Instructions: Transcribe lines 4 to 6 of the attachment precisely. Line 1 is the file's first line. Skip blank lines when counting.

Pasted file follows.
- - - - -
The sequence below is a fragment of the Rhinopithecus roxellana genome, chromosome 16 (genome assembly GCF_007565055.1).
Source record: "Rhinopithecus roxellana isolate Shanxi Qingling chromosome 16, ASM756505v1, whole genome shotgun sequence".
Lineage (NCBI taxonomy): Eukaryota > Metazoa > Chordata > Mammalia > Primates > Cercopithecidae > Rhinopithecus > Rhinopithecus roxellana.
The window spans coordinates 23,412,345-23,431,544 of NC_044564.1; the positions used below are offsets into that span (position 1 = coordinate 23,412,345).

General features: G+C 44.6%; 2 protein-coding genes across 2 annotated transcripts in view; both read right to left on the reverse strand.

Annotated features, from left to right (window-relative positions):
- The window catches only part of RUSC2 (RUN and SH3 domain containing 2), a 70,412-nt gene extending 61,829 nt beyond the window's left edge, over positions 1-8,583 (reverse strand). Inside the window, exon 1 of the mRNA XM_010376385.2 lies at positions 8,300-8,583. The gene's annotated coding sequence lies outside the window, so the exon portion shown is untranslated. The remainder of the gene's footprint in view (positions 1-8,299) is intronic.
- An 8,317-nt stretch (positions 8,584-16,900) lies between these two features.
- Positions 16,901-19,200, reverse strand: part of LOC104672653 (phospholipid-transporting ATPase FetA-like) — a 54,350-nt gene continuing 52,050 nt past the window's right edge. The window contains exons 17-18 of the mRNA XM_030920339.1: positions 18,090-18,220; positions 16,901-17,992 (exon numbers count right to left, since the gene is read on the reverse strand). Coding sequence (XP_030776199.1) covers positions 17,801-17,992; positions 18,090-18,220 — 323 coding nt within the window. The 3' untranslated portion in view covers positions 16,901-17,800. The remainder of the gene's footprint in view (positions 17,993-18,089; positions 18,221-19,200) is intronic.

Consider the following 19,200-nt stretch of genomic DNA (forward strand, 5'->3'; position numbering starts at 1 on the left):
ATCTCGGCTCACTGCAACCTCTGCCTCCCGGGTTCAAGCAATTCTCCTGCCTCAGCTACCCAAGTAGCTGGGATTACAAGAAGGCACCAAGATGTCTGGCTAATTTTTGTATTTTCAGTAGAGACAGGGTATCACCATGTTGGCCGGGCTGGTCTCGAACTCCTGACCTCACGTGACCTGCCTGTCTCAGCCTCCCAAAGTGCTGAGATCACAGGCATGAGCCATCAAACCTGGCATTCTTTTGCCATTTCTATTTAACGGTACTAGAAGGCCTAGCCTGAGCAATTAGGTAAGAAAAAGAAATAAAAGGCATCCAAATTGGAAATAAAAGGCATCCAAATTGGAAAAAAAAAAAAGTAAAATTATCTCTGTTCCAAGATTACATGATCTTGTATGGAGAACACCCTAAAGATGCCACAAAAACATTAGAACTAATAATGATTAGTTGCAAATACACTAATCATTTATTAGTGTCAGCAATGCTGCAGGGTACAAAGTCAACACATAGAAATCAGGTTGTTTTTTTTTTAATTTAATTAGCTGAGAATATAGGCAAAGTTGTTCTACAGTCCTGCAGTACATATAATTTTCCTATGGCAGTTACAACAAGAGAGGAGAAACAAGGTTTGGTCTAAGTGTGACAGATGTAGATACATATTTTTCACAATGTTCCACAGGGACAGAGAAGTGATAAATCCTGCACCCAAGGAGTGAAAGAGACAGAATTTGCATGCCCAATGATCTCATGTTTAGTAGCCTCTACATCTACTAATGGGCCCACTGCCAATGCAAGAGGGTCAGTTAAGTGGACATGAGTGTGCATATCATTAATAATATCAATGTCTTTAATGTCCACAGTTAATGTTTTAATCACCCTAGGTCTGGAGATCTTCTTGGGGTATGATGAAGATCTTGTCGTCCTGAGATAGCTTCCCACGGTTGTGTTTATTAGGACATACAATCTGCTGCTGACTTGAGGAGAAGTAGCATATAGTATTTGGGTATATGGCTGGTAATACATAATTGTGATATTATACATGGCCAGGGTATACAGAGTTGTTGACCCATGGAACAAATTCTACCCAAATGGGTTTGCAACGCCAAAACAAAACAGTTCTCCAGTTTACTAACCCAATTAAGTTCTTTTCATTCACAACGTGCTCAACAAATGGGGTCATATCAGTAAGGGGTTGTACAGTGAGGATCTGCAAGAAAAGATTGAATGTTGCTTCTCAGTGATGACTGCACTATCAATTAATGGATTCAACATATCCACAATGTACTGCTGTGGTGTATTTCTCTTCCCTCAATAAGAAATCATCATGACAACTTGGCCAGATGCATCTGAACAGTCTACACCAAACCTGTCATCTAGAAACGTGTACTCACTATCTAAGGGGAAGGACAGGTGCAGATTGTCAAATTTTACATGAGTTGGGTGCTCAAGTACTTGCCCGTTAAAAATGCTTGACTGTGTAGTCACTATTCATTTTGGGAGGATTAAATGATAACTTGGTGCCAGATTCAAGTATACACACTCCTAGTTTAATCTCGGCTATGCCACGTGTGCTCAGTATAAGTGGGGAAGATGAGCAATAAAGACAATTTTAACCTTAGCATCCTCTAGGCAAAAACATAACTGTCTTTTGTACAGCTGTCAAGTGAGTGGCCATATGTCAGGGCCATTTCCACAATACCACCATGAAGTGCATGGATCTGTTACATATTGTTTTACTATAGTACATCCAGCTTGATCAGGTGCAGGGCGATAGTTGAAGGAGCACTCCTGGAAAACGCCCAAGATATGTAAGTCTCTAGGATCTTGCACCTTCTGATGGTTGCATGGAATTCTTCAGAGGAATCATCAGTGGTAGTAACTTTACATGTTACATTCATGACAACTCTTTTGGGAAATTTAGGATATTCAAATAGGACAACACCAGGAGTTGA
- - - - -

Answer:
The window spans coordinates 23,412,345-23,431,544 of NC_044564.1; the positions used below are offsets into that span (position 1 = coordinate 23,412,345).

General features: G+C 44.6%; 2 protein-coding genes across 2 annotated transcripts in view; both read right to left on the reverse strand.

Annotated features, from left to right (window-relative positions):